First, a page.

Appendix C
Steering Committee Members

Charles W. (Chuck) Rice (Chair) is professor of soil microbiology and director of the Consortium for Agricultural Soils Mitigation of Greenhouse Gases at Kansas State University, where he has served on the faculty since 1988. His current research interests include soil microbial ecology, carbon and nitrogen cycling in terrestrial ecosystems, denitrification, and nitrogen mineralization. Dr. Rice is active in many professional societies, including the Soil Science Society of America, American Society of Agronomy, and the American Association for the Advancement of Science. He earned his Ph.D. in 1983 from the University of Kentucky in soil microbiology. He is a member of the U.S. National Committee for Soil Science.


Paul M. Bertsch is professor of environmental chemistry and toxicology at the University of Kentucky. He previously served as director of the Savannah River Ecology Laboratory and professor of soil physical chemistry and mineralogy at the University of Georgia at Athens. His current research interests include molecular environmental science, biogeochemistry, surface geochemistry, and the influence of mineralogical and surface charge properties of sediments and soils on geochemical processes. Dr. Bertsch earned his Ph.D. in soil physical chemistry and mineralogy from the University of Kentucky in 1983. He is currently chair of the U.S. National Committee for Soil Science and previously served on the Committee on Earth Resources of the National Research Council.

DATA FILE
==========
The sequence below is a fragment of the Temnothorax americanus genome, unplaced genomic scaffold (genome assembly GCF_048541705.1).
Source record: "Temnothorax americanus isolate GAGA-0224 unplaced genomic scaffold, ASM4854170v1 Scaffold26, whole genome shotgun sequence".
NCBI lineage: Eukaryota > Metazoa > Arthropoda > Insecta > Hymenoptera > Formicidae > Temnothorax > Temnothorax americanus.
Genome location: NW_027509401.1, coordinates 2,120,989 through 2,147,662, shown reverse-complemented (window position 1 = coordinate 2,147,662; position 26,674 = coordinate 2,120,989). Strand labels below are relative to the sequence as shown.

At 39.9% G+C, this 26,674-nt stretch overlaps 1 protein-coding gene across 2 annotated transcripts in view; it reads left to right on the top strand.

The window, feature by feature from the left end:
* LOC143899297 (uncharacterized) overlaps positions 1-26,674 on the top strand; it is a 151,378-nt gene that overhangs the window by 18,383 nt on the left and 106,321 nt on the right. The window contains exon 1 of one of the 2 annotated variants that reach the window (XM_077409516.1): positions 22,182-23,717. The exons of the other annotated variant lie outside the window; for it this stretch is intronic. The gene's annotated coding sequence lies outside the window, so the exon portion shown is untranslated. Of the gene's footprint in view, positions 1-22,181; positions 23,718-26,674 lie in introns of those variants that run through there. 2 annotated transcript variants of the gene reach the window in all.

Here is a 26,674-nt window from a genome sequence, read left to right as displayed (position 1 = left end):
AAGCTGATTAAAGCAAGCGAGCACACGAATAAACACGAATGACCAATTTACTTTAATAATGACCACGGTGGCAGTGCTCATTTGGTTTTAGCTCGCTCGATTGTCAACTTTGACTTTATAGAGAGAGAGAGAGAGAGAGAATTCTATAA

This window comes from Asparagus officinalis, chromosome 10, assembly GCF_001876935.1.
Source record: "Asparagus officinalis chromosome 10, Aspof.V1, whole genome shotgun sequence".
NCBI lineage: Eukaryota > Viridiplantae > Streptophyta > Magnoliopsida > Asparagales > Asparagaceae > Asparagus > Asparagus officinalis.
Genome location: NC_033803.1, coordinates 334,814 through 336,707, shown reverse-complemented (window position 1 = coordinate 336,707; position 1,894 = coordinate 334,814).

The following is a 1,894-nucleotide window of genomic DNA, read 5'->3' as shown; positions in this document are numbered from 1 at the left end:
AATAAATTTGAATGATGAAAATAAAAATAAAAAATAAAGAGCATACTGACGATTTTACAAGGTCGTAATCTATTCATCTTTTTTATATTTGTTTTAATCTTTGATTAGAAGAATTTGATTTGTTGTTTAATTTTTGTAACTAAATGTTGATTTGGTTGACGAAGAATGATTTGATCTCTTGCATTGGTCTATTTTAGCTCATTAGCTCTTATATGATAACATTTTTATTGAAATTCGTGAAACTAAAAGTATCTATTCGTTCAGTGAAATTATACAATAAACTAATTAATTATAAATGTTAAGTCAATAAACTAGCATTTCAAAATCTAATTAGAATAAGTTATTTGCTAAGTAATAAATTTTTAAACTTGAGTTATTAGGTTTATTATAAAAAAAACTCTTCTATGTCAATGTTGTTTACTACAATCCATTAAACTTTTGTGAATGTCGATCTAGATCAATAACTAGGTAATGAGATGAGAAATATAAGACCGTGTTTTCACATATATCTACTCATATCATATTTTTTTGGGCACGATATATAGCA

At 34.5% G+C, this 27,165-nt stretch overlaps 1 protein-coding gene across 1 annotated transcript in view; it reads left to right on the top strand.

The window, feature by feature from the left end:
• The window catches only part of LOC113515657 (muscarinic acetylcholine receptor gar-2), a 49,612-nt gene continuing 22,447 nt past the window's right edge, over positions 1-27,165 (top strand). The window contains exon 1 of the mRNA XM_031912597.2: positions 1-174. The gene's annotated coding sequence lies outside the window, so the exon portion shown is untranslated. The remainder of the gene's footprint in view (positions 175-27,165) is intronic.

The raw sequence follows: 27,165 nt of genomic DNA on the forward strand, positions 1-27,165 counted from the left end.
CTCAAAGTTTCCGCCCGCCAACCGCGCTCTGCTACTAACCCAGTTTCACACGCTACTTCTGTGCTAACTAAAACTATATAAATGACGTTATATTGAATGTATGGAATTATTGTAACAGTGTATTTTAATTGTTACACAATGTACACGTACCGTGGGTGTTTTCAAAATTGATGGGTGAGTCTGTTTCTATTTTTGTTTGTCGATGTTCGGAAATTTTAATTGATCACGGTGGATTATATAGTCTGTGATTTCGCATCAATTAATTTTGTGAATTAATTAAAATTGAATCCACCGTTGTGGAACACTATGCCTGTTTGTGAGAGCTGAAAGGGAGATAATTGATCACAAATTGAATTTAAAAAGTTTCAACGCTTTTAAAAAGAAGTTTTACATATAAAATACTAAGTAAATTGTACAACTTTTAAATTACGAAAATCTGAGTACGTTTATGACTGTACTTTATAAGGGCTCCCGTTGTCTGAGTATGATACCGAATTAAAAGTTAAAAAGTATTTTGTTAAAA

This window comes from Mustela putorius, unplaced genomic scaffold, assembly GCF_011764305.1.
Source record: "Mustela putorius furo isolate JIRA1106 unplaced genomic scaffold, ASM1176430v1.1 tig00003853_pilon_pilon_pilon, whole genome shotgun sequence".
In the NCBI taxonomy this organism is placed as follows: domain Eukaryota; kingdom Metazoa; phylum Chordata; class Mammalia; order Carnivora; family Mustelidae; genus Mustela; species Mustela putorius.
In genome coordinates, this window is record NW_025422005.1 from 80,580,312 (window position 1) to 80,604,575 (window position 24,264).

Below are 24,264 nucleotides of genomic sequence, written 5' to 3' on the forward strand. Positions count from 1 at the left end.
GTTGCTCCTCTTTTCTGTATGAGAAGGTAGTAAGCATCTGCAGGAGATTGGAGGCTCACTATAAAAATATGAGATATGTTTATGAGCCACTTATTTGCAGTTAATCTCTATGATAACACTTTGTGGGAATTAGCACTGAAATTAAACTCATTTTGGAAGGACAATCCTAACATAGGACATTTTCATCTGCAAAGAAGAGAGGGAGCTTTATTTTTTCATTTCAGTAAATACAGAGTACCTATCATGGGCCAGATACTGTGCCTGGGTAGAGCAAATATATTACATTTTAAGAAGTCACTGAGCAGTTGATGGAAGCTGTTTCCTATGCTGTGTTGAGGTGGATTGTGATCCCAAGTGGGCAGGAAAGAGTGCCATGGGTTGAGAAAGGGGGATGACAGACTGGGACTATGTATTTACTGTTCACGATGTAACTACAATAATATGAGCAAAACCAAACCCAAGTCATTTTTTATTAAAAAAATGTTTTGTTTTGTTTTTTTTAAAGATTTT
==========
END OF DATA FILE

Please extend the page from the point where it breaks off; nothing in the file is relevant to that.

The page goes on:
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Appendix C Steering Committee Members Charles W. (Chuck) Rice (Chair) is professor of soil microbiology and director of the Consortium for Agricultural Soils Mitigation of Greenhouse Gases at Kansas State University, where he has served on the faculty since 1988. His current research interests include soil microbial ecology, carbon and nitrogen cycling in terrestrial ecosystems, denitrification, and nitrogen mineralization. Dr. Rice is active in many professional societies, including the Soil Science Society of America, American Society of Agronomy, and the American Association for the Advancement of Science. He earned his Ph.D. in 1983 from the University of Kentucky in soil microbiology. He is a member of the U.S. National Committee for Soil Science. Paul M. Bertsch is professor of environmental chemistry and toxicology at the University of Kentucky. He previously served as director of the Savan- nah River Ecology Laboratory and professor of soil physical chemistry and mineralogy at the University of Georgia at Athens. His current research interests include molecular environmental science, biogeochemistry, surface geochemistry, and the influence of mineralogical and surface charge prop- erties of sediments and soils on geochemical processes. Dr. Bertsch earned his Ph.D. in soil physical chemistry and mineralogy from the University of Kentucky in 1983. He is currently chair of the U.S. National Com- mittee for Soil Science and previously served on the Committee on Earth Resources of the National Research Council.